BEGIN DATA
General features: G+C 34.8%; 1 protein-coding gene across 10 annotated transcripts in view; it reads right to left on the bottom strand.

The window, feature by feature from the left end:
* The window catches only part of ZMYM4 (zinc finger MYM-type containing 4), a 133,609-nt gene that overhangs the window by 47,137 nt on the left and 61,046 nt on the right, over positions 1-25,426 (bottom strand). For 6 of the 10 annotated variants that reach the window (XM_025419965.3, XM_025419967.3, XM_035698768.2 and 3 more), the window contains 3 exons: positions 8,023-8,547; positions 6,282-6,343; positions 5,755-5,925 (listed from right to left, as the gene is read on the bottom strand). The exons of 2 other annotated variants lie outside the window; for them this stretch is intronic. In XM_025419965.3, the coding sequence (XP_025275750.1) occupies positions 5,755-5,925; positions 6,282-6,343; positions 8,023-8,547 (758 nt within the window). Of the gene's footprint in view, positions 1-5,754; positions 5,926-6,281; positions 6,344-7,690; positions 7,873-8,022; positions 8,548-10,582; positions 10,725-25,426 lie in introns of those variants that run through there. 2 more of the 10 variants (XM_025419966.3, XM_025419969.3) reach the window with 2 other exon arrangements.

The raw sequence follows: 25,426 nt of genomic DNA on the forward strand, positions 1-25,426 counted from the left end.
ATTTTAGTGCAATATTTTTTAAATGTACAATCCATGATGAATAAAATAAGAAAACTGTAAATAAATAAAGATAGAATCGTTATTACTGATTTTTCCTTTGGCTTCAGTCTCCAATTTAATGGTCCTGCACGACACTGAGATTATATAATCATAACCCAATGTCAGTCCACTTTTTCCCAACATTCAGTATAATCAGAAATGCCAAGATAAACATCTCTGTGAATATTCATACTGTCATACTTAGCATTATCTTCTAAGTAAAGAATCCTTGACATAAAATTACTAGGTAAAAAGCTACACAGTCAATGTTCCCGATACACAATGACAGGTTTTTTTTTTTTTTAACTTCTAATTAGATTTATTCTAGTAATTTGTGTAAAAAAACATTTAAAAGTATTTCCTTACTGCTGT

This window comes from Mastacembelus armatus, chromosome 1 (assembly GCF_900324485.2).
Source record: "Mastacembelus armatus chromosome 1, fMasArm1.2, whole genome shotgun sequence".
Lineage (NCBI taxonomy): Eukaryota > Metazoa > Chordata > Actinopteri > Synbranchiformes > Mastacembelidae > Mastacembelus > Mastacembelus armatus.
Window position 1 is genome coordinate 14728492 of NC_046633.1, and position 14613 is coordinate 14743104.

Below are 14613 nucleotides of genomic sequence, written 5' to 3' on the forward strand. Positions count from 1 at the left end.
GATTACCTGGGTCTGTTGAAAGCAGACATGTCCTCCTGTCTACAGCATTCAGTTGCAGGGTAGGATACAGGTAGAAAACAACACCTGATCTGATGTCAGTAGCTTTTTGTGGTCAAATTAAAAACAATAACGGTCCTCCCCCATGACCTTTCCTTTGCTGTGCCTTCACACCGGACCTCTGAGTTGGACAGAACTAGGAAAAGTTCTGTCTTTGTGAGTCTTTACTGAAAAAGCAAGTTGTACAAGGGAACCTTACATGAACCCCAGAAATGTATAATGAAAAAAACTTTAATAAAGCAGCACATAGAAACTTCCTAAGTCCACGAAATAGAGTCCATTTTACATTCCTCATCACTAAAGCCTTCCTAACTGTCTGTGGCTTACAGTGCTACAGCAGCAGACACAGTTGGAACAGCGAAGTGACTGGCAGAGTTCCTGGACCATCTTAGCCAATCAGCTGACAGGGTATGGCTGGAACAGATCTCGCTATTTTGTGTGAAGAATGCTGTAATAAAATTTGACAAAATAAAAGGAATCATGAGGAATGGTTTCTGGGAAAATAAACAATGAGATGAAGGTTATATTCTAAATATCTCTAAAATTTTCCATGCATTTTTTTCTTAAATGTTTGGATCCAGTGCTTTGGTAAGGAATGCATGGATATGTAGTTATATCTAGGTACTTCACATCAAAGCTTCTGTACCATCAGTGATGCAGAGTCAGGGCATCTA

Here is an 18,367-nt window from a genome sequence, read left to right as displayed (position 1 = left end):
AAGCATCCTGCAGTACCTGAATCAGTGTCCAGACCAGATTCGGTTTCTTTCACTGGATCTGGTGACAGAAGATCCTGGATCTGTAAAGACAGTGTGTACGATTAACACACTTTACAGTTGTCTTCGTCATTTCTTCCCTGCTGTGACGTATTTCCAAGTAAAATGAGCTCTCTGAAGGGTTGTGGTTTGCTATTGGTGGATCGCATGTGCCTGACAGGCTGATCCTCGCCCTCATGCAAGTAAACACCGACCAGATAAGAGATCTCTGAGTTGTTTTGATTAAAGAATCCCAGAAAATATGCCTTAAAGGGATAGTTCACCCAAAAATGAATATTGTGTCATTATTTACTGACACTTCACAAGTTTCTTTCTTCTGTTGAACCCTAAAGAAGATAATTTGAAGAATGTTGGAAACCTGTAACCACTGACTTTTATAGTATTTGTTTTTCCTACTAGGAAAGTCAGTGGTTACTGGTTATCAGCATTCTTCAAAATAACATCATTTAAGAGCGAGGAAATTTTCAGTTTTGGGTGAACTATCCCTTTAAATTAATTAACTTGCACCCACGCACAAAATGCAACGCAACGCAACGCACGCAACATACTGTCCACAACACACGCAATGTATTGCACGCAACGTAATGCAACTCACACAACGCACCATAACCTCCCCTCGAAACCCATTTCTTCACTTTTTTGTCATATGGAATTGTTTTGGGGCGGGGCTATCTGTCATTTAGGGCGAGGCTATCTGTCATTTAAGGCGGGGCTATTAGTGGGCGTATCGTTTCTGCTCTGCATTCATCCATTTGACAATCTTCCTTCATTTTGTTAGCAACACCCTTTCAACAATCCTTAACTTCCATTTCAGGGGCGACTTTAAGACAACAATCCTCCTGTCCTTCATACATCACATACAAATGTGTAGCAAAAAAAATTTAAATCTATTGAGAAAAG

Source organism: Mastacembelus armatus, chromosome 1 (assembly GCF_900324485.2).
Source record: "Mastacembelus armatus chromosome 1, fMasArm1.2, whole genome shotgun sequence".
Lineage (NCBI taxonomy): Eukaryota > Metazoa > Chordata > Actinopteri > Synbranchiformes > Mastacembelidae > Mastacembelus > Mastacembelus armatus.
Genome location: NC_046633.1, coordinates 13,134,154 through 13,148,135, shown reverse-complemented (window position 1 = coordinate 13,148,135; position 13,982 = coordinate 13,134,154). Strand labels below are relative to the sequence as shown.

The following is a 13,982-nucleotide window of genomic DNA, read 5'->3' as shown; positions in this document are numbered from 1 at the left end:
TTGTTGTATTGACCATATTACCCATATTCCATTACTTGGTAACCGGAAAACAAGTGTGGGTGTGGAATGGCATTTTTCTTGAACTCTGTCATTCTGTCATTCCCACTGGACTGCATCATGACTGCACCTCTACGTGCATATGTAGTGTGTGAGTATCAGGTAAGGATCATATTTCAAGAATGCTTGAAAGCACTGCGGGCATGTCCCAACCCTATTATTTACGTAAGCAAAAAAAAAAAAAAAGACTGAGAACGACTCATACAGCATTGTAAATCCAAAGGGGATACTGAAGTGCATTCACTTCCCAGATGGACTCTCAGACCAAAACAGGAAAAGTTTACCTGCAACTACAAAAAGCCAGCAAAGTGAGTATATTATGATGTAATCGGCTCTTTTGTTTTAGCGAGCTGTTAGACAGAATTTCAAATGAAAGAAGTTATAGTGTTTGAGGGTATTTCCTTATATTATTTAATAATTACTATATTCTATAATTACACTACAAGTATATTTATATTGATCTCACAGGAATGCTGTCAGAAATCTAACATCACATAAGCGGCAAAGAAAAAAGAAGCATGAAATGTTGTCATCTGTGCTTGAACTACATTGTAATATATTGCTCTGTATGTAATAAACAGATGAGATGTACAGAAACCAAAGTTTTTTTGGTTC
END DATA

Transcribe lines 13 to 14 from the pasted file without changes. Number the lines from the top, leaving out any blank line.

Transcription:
AAGCATCCTGCAGTACCTGAATCAGTGTCCAGACCAGATTCGGTTTCTTTCACTGGATCTGGTGACAGAAGATCCTGGATCTGTAAAGACAGTGTGTACGATTAACACACTTTACAGTTGTCTTCGTCATTTCTTCCCTGCTGTGACGTATTTCCAAGTAAAATGAGCTCTCTGAAGGGTTGTGGTTTGCTATTGGTGGATCGCATGTGCCTGACAGGCTGATCCTCGCCCTCATGCAAGTAAACACCGACCAGATAAGAGATCTCTGAGTTGTTTTGATTAAAGAATCCCAGAAAATATGCCTTAAAGGGATAGTTCACCCAAAAATGAATATTGTGTCATTATTTACTGACACTTCACAAGTTTCTTTCTTCTGTTGAACCCTAAAGAAGATAATTTGAAGAATGTTGGAAACCTGTAACCACTGACTTTTATAGTATTTGTTTTTCCTACTAGGAAAGTCAGTGGTTACTGGTTATCAGCATTCTTCAAAATAACATCATTTAAGAGCGAGGAAATTTTCAGTTTTGGGTGAACTATCCCTTTAAATTAATTAACTTGCACCCACGCACAAAATGCAACGCAACGCAACGCACGCAACATACTGTCCACAACACACGCAATGTATTGCACGCAACGTAATGCAACTCACACAACGCACCATAACCTCCCCTCGAAACCCATTTCTTCACTTTTTTGTCATATGGAATTGTTTTGGGGCGGGGCTATCTGTCATTTAGGGCGAGGCTATCTGTCATTTAAGGCGGGGCTATTAGTGGGCGTATCGTTTCTGCTCTGCATTCATCCATTTGACAATCTTCCTTCATTTTGTTAGCAACACCCTTTCAACAATCCTTAACTTCCATTTCAGGGGCGACTTTAAGACAACAATCCTCCTGTCCTTCATACATCACATACAAATGTGTAGCAAAAAAAATTTAAATCTATTGAGAAAAG

Source organism: Mastacembelus armatus, chromosome 1 (assembly GCF_900324485.2).